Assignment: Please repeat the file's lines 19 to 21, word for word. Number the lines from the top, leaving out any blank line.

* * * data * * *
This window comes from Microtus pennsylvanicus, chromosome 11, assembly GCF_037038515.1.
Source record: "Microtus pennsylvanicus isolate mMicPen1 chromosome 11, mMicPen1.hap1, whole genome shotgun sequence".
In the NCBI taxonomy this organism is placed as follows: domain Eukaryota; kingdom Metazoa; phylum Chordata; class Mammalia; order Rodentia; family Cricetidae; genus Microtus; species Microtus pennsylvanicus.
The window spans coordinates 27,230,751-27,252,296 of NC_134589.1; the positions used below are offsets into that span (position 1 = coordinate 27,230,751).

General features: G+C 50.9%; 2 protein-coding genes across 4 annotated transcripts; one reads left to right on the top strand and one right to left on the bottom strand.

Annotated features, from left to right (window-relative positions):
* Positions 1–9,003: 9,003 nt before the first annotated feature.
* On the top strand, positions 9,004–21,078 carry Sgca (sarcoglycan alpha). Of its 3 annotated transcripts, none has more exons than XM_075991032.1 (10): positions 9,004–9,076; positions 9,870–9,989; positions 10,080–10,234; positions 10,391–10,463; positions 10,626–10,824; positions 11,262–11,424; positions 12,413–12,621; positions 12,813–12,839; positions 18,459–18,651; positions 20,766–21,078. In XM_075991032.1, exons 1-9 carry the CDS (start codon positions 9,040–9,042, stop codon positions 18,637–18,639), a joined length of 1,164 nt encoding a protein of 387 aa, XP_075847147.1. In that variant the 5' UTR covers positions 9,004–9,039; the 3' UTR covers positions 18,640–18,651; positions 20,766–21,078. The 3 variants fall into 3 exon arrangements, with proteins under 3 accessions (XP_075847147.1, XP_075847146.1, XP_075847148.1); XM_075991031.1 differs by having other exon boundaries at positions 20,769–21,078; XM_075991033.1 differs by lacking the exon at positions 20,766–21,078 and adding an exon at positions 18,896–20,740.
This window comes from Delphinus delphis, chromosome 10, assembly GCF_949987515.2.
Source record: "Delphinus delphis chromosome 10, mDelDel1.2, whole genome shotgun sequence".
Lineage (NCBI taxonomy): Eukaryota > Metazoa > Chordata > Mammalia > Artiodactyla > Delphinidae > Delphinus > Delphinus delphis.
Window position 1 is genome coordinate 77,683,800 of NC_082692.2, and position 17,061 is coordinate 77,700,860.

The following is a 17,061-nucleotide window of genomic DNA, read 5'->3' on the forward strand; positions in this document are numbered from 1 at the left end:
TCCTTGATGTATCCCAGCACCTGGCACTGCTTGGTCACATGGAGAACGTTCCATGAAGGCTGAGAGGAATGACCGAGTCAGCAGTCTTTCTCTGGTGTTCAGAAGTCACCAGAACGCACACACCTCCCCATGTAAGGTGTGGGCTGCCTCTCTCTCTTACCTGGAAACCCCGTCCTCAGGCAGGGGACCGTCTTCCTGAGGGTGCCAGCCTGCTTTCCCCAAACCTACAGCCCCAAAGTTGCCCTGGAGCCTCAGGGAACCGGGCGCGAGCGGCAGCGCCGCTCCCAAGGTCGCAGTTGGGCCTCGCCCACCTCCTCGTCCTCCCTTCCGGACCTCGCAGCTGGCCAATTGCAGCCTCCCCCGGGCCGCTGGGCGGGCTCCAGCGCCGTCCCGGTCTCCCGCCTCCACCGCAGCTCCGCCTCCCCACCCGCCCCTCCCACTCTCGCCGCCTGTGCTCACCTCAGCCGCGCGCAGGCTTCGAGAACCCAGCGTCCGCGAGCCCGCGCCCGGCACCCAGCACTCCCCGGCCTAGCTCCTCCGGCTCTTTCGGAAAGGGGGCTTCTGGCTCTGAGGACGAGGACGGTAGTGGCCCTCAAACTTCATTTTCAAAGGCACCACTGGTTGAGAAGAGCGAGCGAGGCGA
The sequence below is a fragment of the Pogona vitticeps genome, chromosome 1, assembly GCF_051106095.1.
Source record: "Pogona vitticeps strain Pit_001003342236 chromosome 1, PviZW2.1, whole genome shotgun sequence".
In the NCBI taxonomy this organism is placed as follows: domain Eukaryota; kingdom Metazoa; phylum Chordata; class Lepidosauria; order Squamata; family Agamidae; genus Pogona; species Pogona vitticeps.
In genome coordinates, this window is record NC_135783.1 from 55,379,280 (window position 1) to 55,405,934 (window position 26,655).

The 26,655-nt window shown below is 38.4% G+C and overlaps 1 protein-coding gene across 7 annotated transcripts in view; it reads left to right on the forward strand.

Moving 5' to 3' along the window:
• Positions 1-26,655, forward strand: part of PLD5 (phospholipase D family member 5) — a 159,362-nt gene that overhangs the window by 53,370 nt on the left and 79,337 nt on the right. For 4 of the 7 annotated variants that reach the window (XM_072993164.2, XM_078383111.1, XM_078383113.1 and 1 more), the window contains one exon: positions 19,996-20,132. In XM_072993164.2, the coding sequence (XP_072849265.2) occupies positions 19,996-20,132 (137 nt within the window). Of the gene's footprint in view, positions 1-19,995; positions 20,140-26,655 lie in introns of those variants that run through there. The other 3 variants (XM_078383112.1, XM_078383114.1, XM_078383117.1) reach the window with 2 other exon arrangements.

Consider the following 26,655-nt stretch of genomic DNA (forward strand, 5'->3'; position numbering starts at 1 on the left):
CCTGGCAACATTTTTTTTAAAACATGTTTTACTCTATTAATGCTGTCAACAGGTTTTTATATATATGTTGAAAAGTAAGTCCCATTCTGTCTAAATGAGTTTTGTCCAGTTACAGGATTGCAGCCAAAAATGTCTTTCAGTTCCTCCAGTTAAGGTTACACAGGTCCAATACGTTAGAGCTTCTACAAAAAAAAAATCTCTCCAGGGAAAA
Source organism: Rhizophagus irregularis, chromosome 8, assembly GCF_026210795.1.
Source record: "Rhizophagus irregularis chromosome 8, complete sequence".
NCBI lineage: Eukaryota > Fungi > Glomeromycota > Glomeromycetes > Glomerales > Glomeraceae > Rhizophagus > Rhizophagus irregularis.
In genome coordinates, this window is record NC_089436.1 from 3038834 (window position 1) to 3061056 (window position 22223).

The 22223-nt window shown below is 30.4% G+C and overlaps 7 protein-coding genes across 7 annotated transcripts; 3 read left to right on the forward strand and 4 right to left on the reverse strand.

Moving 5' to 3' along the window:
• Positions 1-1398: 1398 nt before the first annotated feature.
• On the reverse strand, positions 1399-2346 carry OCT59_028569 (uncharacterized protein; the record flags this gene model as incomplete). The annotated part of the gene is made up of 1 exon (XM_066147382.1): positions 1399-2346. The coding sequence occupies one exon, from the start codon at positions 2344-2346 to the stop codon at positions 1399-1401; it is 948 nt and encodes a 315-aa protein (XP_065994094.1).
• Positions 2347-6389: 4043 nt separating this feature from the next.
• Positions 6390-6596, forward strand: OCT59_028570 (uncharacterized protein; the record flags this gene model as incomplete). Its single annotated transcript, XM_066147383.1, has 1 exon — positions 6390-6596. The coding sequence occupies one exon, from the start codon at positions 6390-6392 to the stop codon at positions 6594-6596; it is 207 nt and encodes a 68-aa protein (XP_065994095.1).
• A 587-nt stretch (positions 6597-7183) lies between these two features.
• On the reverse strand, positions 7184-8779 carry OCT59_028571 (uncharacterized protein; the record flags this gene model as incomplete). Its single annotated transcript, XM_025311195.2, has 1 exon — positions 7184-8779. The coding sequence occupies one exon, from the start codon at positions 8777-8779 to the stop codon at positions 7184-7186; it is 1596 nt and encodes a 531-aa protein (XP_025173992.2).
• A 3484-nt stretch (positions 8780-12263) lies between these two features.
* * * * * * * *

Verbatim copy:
The 26,655-nt window shown below is 38.4% G+C and overlaps 1 protein-coding gene across 7 annotated transcripts in view; it reads left to right on the forward strand.

Moving 5' to 3' along the window:
• Positions 1-26,655, forward strand: part of PLD5 (phospholipase D family member 5) — a 159,362-nt gene that overhangs the window by 53,370 nt on the left and 79,337 nt on the right. For 4 of the 7 annotated variants that reach the window (XM_072993164.2, XM_078383111.1, XM_078383113.1 and 1 more), the window contains one exon: positions 19,996-20,132. In XM_072993164.2, the coding sequence (XP_072849265.2) occupies positions 19,996-20,132 (137 nt within the window). Of the gene's footprint in view, positions 1-19,995; positions 20,140-26,655 lie in introns of those variants that run through there. The other 3 variants (XM_078383112.1, XM_078383114.1, XM_078383117.1) reach the window with 2 other exon arrangements.